“From whence”, on the other hand, is a case of messed up archaic language. It’s rarely used nowadays in ordinary speech, which is why people (those pesky people) aren’t familiar enough with it to use it properly. “From whence” is a redundancy (as is its partner, “from hence”): “Whence” means “from where” (and hence “from here”). So, “from whence” really means “from from where”. WRONG!
So what made me change my mind on the big fat rubber stamp? It’s two different issues.
In the case of “begging the question”, the point is that language is not static. Yes, the phrase properly has a very specific use and meaning – formal debate, logical fallacy, blah blah. But this isn’t the Middle Ages, and we’re not engaged in university debates where we decimate our opponents by shouting out, preferably in Latin, the labels of the logic mistakes they made – “Ad hominem!”, “Strawman!”, “Begging the question!” No, this is the 21st century. Meanings of words and phrases change; language is democratic. And so, in informal talk today, “it begs the question” means “it brings up the question”. I heard an extremely erudite and eloquent friend of mine use it that way the other day, and as he can talk rings around everyone else where vocabulary and phrasing are concerned, it clinched the matter for me. I still wouldn’t recommend using the new meaning in an academic paper, but my bet is that before long it’ll become an accepted dictionary definition of the phrase.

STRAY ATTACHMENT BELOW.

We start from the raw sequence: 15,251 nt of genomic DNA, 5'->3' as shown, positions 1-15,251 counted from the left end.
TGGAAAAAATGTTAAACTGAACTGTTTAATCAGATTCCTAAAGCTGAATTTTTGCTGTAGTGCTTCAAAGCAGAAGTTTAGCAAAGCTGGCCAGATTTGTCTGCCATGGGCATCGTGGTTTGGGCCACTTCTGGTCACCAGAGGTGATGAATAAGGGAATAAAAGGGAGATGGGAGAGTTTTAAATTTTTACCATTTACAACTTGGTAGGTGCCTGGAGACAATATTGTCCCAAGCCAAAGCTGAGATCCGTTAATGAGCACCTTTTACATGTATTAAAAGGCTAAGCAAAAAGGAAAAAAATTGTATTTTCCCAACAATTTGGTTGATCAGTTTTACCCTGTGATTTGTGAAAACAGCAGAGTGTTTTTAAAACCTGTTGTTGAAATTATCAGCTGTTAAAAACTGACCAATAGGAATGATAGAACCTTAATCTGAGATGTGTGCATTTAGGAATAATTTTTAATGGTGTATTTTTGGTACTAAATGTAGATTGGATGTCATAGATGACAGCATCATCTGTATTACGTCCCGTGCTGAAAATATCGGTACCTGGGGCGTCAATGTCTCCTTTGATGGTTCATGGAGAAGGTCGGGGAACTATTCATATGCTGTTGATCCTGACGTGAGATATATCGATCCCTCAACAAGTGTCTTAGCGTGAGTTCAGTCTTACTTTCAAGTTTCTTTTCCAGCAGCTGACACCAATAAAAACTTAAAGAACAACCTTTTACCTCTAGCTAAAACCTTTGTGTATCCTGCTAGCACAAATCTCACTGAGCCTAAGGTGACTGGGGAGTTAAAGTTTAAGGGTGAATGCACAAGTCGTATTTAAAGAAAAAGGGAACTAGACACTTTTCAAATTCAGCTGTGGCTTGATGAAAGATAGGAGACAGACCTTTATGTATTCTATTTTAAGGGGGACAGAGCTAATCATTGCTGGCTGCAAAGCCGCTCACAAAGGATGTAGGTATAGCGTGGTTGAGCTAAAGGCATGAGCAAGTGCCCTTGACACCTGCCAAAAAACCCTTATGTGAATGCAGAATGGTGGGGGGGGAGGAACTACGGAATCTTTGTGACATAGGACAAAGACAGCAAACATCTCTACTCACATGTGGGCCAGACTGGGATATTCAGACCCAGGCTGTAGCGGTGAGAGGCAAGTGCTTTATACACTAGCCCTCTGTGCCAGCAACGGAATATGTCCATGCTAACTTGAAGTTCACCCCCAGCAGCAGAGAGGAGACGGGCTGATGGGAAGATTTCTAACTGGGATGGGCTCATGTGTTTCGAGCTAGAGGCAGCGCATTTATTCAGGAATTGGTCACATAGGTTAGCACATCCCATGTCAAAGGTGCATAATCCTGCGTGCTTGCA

“From whence” fell on the opposite end of the scale. “Whence” is an old word, and I thought people just didn’t know any more what it meant. But then, I was re-reading Sense and Sensibility. And there it was, jumping out at me: “He earnestly pressed her … to come with her daughters to Barton Park …, from whence she might judge, herself, whether Barton Cottage … could … be made comfortable to her.” Well, stay me with flagons. Austen says “from whence”?!? And she does it not just once, which might be considered a fluke, but five times in S&S alone! Well, then. Who am I to complain? Furthermore, a quick Google search turns up the fact that even Shakespeare used it, in Sonnet 48: “…the gentle closure of my breast / From whence at pleasure thou mayst come and part“. Austen and Shakespeare – all that’s left is for me to be glad I didn’t pontificate about “from whence” before, or I’d be wiping egg off my face now.
So there you have it: Life, the Universe, and an Editor’s Changed Mind. Which begs the question, From whence do people get their language?
For this year’s New Year’s Eve movie marathon, we watched Star Wars, the original three movies (on VHS, no less. Yup, we still have a VCR). I’m not a huge Star Wars aficionado, so I haven’t got these films memorised, verbally or visually; when I watch them, they’re always quite new-ish to me. And what struck me this time through is how utterly pristine Princess Leia’s appearance is.